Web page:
Act to file motion calling for declaration of ‘genocide’ in Xinjiang, China

The Act Party today plans to ask Parliament to debate a motion to declare China’s oppression of the Uyghur ethnic minority an act of “genocide”.

Its motion would ask MPs to vote on whether human rights abuses in the Chinese region of Xinjiang amount to genocide, a move that could compel the government to take stronger action in condemning the nation, Stuff reports.

Similar motions have passed in the UK and Canada.

The 1948 United Nations genocide convention defines genocide as acts “committed with intent to destroy, in whole or in part, a national, ethnical, racial or religious group”, which can take place in times of war or peace.

Act Party deputy foreign affairs spokeswoman Brooke van Velden said the party would file the motion with the Parliament’s Office of the clerk and the Speaker on Wednesday.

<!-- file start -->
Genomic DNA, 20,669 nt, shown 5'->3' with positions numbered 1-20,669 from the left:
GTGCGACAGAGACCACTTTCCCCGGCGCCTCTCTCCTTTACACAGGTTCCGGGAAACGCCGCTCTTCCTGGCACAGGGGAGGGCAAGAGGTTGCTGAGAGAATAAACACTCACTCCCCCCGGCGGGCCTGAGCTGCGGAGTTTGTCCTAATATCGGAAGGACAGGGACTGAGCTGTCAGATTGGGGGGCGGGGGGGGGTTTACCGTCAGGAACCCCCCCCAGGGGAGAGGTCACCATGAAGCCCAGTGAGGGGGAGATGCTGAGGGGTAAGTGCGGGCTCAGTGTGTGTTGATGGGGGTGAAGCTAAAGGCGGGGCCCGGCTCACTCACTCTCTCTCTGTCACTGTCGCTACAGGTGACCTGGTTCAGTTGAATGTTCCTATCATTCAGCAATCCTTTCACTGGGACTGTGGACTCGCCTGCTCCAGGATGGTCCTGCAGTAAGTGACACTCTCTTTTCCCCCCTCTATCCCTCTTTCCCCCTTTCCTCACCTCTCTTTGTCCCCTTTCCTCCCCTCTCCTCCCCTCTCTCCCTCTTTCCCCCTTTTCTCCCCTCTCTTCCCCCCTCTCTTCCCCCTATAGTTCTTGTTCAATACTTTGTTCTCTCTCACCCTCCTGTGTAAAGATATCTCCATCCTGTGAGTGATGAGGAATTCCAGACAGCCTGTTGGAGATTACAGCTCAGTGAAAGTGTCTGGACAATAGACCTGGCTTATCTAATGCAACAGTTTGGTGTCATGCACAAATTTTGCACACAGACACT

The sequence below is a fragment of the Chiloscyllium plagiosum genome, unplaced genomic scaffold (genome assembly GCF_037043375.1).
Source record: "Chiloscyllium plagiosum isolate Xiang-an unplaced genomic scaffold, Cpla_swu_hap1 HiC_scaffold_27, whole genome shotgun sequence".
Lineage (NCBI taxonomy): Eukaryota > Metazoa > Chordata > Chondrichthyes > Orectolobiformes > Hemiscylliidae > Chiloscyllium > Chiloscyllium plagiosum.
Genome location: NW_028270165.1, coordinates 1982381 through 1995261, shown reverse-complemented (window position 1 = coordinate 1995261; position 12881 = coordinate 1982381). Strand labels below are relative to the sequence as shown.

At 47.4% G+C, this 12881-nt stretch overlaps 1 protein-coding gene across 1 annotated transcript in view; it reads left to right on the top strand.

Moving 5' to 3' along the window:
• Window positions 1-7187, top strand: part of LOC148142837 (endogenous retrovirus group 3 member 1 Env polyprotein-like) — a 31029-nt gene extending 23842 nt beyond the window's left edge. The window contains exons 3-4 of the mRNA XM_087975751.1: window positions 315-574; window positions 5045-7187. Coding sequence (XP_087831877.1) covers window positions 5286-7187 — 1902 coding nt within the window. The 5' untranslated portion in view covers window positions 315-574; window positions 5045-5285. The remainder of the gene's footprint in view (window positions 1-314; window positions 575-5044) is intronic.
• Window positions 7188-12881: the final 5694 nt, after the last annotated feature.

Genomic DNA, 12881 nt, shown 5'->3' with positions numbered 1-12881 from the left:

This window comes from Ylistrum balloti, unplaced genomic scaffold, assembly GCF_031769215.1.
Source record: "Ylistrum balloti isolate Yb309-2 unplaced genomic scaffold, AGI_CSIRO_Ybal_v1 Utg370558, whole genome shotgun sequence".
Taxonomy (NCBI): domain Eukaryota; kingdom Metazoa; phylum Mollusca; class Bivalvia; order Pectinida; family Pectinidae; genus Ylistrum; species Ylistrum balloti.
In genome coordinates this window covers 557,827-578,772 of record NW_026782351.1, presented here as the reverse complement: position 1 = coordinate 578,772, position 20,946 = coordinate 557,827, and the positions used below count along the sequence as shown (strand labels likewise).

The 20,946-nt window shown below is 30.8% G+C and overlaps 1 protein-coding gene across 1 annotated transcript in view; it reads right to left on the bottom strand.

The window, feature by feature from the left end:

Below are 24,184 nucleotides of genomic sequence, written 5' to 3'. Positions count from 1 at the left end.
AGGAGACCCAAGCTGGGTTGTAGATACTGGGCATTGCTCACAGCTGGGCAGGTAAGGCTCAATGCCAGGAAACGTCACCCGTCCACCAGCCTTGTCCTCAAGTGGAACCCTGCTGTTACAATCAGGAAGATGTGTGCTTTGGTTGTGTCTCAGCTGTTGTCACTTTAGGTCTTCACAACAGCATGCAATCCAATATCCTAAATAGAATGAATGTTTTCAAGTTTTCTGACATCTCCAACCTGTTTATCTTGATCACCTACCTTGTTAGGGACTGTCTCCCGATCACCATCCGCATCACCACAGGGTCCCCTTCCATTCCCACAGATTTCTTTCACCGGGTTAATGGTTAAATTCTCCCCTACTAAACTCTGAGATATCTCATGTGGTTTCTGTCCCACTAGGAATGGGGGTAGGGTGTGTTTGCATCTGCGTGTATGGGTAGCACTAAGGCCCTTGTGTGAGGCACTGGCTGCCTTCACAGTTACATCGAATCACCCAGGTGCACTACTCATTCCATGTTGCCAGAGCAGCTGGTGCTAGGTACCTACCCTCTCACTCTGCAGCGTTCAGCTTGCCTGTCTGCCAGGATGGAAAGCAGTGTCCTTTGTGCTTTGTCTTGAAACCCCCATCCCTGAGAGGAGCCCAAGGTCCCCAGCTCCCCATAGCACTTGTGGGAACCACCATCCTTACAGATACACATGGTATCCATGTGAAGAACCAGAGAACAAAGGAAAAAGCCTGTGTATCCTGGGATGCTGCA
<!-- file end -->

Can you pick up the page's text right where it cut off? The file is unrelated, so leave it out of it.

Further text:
“There are two reasons the act party are bringing this debatable motion to parliament,” she told the Herald.

“We have a responsibility to stand up for the dignity and human rights of all people, and there have been incresaing reports of atrocities leading to genocide in the Xinjiang region.”

“Secondly this motion is brought about as an act of solidarity with our democratic trading partners, who have done the same thing in Britain and in Canada.”

The motion put forward on Wednesday would be similar to one recently passed in Britain -recognising “crimes against humanity” committed in Xinjiang, and calling on the government to uphold its obligations under the Convention on the Prevention and Punishment of the Crime of Genocide.

“If the Labour Party will not put forward its own motion then the Act party will,” ven Velden said.

“New Zealand cannot sit by as a dmeocratic nation if crime against humanity are occuring within one of our largest trading partners.

“It is a matter of human rights and we have a responsibility as parliamentarians to stand up for people who don’t a voice.”

The success of the motion would depend on the support of the Labour party, who hold the majority in the house.

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